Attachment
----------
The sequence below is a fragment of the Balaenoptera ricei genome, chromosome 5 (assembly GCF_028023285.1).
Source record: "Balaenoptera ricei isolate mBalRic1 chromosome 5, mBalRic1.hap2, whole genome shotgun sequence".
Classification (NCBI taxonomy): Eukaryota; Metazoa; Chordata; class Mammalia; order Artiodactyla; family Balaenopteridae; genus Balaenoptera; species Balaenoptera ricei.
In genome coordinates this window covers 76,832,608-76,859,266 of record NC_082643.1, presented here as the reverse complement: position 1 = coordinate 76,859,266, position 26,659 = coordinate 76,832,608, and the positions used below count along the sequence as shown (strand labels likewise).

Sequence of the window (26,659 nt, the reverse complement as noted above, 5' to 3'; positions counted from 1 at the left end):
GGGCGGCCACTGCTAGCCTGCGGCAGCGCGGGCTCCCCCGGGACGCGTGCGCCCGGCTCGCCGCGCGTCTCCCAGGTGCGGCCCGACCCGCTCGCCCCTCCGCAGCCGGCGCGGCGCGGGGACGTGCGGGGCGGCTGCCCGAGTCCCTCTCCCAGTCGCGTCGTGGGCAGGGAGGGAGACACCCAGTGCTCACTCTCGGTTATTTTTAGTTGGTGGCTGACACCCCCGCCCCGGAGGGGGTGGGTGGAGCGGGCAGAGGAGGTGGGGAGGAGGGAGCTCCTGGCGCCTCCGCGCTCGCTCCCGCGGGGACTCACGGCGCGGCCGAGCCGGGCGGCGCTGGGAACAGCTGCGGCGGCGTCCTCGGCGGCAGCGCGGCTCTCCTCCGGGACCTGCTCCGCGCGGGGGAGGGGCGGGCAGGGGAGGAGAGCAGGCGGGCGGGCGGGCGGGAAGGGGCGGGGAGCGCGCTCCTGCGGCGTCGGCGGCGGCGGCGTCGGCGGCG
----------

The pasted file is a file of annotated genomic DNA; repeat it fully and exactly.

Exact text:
The sequence below is a fragment of the Balaenoptera ricei genome, chromosome 5 (assembly GCF_028023285.1).
Source record: "Balaenoptera ricei isolate mBalRic1 chromosome 5, mBalRic1.hap2, whole genome shotgun sequence".
Classification (NCBI taxonomy): Eukaryota; Metazoa; Chordata; class Mammalia; order Artiodactyla; family Balaenopteridae; genus Balaenoptera; species Balaenoptera ricei.
In genome coordinates this window covers 76,832,608-76,859,266 of record NC_082643.1, presented here as the reverse complement: position 1 = coordinate 76,859,266, position 26,659 = coordinate 76,832,608, and the positions used below count along the sequence as shown (strand labels likewise).

Sequence of the window (26,659 nt, the reverse complement as noted above, 5' to 3'; positions counted from 1 at the left end):
GGGCGGCCACTGCTAGCCTGCGGCAGCGCGGGCTCCCCCGGGACGCGTGCGCCCGGCTCGCCGCGCGTCTCCCAGGTGCGGCCCGACCCGCTCGCCCCTCCGCAGCCGGCGCGGCGCGGGGACGTGCGGGGCGGCTGCCCGAGTCCCTCTCCCAGTCGCGTCGTGGGCAGGGAGGGAGACACCCAGTGCTCACTCTCGGTTATTTTTAGTTGGTGGCTGACACCCCCGCCCCGGAGGGGGTGGGTGGAGCGGGCAGAGGAGGTGGGGAGGAGGGAGCTCCTGGCGCCTCCGCGCTCGCTCCCGCGGGGACTCACGGCGCGGCCGAGCCGGGCGGCGCTGGGAACAGCTGCGGCGGCGTCCTCGGCGGCAGCGCGGCTCTCCTCCGGGACCTGCTCCGCGCGGGGGAGGGGCGGGCAGGGGAGGAGAGCAGGCGGGCGGGCGGGCGGGAAGGGGCGGGGAGCGCGCTCCTGCGGCGTCGGCGGCGGCGGCGTCGGCGGCG